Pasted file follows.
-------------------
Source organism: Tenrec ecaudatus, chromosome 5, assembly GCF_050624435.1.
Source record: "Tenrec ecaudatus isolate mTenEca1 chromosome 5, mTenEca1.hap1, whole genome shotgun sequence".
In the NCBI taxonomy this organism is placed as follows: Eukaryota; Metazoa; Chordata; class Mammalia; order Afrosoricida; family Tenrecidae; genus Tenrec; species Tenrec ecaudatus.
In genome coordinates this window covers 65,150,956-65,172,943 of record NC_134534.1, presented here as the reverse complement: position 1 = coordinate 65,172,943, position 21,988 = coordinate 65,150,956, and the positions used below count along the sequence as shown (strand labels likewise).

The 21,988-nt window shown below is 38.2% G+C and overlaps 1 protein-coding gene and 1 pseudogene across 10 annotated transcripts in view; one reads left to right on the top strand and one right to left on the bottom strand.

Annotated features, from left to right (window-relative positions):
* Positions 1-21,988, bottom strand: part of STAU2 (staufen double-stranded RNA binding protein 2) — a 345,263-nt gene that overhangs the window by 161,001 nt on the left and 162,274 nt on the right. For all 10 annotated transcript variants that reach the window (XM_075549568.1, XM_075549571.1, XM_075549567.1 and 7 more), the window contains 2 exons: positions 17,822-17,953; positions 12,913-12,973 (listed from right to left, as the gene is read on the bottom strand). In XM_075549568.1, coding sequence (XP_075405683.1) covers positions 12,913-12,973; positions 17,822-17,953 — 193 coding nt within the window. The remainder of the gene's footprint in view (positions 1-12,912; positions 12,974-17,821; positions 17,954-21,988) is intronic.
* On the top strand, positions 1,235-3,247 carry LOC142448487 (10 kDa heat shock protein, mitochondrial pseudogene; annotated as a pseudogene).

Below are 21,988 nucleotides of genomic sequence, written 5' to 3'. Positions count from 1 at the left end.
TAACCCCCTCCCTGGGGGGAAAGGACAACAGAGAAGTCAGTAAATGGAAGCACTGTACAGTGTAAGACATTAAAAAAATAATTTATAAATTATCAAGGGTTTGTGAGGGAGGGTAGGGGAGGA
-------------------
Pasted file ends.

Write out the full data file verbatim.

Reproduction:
Source organism: Tenrec ecaudatus, chromosome 5, assembly GCF_050624435.1.
Source record: "Tenrec ecaudatus isolate mTenEca1 chromosome 5, mTenEca1.hap1, whole genome shotgun sequence".
In the NCBI taxonomy this organism is placed as follows: Eukaryota; Metazoa; Chordata; class Mammalia; order Afrosoricida; family Tenrecidae; genus Tenrec; species Tenrec ecaudatus.
In genome coordinates this window covers 65,150,956-65,172,943 of record NC_134534.1, presented here as the reverse complement: position 1 = coordinate 65,172,943, position 21,988 = coordinate 65,150,956, and the positions used below count along the sequence as shown (strand labels likewise).

The 21,988-nt window shown below is 38.2% G+C and overlaps 1 protein-coding gene and 1 pseudogene across 10 annotated transcripts in view; one reads left to right on the top strand and one right to left on the bottom strand.

Annotated features, from left to right (window-relative positions):
* Positions 1-21,988, bottom strand: part of STAU2 (staufen double-stranded RNA binding protein 2) — a 345,263-nt gene that overhangs the window by 161,001 nt on the left and 162,274 nt on the right. For all 10 annotated transcript variants that reach the window (XM_075549568.1, XM_075549571.1, XM_075549567.1 and 7 more), the window contains 2 exons: positions 17,822-17,953; positions 12,913-12,973 (listed from right to left, as the gene is read on the bottom strand). In XM_075549568.1, coding sequence (XP_075405683.1) covers positions 12,913-12,973; positions 17,822-17,953 — 193 coding nt within the window. The remainder of the gene's footprint in view (positions 1-12,912; positions 12,974-17,821; positions 17,954-21,988) is intronic.
* On the top strand, positions 1,235-3,247 carry LOC142448487 (10 kDa heat shock protein, mitochondrial pseudogene; annotated as a pseudogene).

Below are 21,988 nucleotides of genomic sequence, written 5' to 3'. Positions count from 1 at the left end.
TAACCCCCTCCCTGGGGGGAAAGGACAACAGAGAAGTCAGTAAATGGAAGCACTGTACAGTGTAAGACATTAAAAAAATAATTTATAAATTATCAAGGGTTTGTGAGGGAGGGTAGGGGAGGA